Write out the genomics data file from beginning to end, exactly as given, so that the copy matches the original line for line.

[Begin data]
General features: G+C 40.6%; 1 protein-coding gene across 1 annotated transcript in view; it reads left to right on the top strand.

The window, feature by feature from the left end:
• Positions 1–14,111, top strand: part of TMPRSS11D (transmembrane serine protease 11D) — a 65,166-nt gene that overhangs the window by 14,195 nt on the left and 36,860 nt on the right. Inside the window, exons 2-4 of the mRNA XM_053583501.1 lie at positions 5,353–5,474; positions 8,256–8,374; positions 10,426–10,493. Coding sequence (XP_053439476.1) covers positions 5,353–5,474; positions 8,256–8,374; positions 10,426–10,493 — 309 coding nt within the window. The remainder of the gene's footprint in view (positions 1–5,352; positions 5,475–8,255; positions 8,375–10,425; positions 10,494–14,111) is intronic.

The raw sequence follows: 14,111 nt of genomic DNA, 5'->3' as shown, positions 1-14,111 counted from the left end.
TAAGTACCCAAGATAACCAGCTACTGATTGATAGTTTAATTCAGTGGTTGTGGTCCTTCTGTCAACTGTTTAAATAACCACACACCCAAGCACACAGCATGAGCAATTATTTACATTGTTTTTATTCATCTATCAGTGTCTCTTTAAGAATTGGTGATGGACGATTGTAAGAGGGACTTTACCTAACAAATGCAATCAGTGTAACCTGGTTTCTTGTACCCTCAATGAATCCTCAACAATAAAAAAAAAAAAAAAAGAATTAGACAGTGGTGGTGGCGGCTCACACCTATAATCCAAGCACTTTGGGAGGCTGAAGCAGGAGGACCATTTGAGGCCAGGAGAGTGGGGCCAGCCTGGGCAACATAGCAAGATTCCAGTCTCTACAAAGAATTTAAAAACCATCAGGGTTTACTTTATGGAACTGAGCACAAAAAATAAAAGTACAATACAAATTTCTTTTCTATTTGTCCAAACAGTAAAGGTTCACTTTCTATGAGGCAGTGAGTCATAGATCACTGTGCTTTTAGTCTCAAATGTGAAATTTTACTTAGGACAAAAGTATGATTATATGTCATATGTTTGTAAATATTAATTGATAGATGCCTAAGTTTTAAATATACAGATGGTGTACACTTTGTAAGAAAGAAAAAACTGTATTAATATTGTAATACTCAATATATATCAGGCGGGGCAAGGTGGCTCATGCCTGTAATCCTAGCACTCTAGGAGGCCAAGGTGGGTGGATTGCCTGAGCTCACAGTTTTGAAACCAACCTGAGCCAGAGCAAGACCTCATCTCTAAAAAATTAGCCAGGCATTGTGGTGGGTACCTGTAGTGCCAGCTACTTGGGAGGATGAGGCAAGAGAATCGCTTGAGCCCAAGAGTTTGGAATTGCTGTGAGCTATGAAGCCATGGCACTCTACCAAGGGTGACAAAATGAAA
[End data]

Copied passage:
General features: G+C 40.6%; 1 protein-coding gene across 1 annotated transcript in view; it reads left to right on the top strand.

The window, feature by feature from the left end:
• Positions 1–14,111, top strand: part of TMPRSS11D (transmembrane serine protease 11D) — a 65,166-nt gene that overhangs the window by 14,195 nt on the left and 36,860 nt on the right. Inside the window, exons 2-4 of the mRNA XM_053583501.1 lie at positions 5,353–5,474; positions 8,256–8,374; positions 10,426–10,493. Coding sequence (XP_053439476.1) covers positions 5,353–5,474; positions 8,256–8,374; positions 10,426–10,493 — 309 coding nt within the window. The remainder of the gene's footprint in view (positions 1–5,352; positions 5,475–8,255; positions 8,375–10,425; positions 10,494–14,111) is intronic.

The raw sequence follows: 14,111 nt of genomic DNA, 5'->3' as shown, positions 1-14,111 counted from the left end.
TAAGTACCCAAGATAACCAGCTACTGATTGATAGTTTAATTCAGTGGTTGTGGTCCTTCTGTCAACTGTTTAAATAACCACACACCCAAGCACACAGCATGAGCAATTATTTACATTGTTTTTATTCATCTATCAGTGTCTCTTTAAGAATTGGTGATGGACGATTGTAAGAGGGACTTTACCTAACAAATGCAATCAGTGTAACCTGGTTTCTTGTACCCTCAATGAATCCTCAACAATAAAAAAAAAAAAAAAAGAATTAGACAGTGGTGGTGGCGGCTCACACCTATAATCCAAGCACTTTGGGAGGCTGAAGCAGGAGGACCATTTGAGGCCAGGAGAGTGGGGCCAGCCTGGGCAACATAGCAAGATTCCAGTCTCTACAAAGAATTTAAAAACCATCAGGGTTTACTTTATGGAACTGAGCACAAAAAATAAAAGTACAATACAAATTTCTTTTCTATTTGTCCAAACAGTAAAGGTTCACTTTCTATGAGGCAGTGAGTCATAGATCACTGTGCTTTTAGTCTCAAATGTGAAATTTTACTTAGGACAAAAGTATGATTATATGTCATATGTTTGTAAATATTAATTGATAGATGCCTAAGTTTTAAATATACAGATGGTGTACACTTTGTAAGAAAGAAAAAACTGTATTAATATTGTAATACTCAATATATATCAGGCGGGGCAAGGTGGCTCATGCCTGTAATCCTAGCACTCTAGGAGGCCAAGGTGGGTGGATTGCCTGAGCTCACAGTTTTGAAACCAACCTGAGCCAGAGCAAGACCTCATCTCTAAAAAATTAGCCAGGCATTGTGGTGGGTACCTGTAGTGCCAGCTACTTGGGAGGATGAGGCAAGAGAATCGCTTGAGCCCAAGAGTTTGGAATTGCTGTGAGCTATGAAGCCATGGCACTCTACCAAGGGTGACAAAATGAAA